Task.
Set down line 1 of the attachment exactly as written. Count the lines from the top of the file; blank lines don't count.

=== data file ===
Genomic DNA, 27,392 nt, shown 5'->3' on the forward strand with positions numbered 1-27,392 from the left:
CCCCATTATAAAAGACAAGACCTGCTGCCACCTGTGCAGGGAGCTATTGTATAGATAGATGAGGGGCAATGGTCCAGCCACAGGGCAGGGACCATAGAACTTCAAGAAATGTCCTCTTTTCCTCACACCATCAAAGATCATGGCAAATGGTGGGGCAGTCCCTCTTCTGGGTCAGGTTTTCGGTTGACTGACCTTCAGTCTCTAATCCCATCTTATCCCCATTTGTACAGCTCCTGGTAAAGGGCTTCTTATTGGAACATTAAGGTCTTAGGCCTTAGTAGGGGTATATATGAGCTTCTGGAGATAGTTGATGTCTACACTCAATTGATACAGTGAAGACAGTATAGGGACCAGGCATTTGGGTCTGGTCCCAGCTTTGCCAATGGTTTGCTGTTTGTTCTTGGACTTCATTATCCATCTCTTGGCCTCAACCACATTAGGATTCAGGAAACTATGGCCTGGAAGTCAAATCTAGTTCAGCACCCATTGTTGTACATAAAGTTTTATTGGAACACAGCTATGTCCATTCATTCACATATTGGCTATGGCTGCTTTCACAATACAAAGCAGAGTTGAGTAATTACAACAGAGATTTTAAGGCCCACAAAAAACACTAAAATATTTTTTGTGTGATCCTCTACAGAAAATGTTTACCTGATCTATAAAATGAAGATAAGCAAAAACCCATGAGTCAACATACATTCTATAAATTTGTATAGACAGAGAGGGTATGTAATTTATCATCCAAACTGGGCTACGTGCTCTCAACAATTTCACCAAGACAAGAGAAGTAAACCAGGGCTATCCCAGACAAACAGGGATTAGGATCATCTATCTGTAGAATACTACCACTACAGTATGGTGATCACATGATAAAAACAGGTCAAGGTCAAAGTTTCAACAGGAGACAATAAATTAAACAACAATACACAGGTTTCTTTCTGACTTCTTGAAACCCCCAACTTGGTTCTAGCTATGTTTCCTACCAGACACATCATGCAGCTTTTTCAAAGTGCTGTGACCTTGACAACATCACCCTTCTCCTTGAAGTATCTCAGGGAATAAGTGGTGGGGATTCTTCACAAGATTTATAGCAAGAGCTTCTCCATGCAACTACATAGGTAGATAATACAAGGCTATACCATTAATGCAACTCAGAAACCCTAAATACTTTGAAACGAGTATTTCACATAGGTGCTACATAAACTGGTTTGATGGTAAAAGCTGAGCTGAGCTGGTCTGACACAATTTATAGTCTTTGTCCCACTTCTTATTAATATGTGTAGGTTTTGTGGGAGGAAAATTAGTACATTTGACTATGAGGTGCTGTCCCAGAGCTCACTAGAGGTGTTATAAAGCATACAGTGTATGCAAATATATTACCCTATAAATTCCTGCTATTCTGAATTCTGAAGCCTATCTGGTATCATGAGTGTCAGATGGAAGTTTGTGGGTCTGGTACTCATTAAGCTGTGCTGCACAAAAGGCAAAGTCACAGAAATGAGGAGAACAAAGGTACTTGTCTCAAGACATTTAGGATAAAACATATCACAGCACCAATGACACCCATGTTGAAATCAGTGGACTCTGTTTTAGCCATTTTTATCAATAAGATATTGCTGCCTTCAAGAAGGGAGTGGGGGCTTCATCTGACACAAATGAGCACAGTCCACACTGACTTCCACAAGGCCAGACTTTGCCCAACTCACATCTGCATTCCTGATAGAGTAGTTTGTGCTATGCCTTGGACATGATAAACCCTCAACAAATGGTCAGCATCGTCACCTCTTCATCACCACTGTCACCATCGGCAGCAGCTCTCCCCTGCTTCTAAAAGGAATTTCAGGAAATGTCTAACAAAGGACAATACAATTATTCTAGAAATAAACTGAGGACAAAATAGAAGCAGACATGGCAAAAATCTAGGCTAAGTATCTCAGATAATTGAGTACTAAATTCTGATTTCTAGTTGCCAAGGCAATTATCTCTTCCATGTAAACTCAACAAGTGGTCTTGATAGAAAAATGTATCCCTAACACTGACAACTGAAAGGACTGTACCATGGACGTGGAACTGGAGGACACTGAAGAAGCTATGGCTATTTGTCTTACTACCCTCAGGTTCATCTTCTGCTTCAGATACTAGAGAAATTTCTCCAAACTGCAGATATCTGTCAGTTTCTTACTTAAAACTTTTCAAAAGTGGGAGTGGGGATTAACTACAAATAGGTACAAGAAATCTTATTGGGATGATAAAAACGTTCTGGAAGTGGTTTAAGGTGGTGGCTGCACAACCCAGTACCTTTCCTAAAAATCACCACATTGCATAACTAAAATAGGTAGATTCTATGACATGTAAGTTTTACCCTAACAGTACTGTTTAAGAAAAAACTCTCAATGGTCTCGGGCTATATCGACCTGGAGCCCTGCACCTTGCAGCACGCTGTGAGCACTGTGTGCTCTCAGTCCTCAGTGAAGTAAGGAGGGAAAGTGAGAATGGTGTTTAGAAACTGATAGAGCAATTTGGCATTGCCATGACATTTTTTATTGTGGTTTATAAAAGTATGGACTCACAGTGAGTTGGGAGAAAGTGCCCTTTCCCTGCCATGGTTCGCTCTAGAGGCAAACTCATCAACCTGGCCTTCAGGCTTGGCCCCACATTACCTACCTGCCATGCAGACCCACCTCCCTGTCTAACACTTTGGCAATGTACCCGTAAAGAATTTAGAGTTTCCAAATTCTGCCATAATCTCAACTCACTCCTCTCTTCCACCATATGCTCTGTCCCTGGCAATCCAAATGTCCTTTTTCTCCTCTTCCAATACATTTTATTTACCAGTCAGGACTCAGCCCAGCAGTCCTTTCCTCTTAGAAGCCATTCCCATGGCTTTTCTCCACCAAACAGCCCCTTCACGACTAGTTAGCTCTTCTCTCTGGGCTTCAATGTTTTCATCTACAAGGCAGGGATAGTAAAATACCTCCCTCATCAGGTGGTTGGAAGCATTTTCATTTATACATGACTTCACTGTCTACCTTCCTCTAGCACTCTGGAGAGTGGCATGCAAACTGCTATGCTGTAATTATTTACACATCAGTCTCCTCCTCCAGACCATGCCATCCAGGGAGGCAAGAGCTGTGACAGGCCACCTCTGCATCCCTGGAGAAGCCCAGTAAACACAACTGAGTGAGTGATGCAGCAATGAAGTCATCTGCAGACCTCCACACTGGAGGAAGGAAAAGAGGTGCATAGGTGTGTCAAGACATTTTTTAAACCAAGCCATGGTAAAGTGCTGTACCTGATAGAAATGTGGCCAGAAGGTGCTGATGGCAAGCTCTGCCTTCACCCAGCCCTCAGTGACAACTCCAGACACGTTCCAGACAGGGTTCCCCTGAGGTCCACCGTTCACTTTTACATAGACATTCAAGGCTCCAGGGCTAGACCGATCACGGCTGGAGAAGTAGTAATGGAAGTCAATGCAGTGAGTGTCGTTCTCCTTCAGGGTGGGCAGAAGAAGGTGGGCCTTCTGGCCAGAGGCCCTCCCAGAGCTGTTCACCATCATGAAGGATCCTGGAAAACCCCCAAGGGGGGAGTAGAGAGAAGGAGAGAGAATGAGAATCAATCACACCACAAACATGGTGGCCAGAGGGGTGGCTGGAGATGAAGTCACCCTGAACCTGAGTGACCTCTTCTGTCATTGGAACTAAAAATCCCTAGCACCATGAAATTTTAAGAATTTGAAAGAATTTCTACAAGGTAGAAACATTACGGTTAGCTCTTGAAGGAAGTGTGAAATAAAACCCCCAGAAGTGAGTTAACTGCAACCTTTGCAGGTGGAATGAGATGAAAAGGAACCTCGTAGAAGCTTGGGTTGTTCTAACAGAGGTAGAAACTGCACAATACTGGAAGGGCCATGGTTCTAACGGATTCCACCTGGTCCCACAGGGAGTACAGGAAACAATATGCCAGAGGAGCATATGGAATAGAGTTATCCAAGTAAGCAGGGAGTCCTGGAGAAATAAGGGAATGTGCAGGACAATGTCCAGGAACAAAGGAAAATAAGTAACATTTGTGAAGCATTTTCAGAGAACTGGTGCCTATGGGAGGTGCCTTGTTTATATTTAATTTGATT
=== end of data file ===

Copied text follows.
Genomic DNA, 27,392 nt, shown 5'->3' on the forward strand with positions numbered 1-27,392 from the left: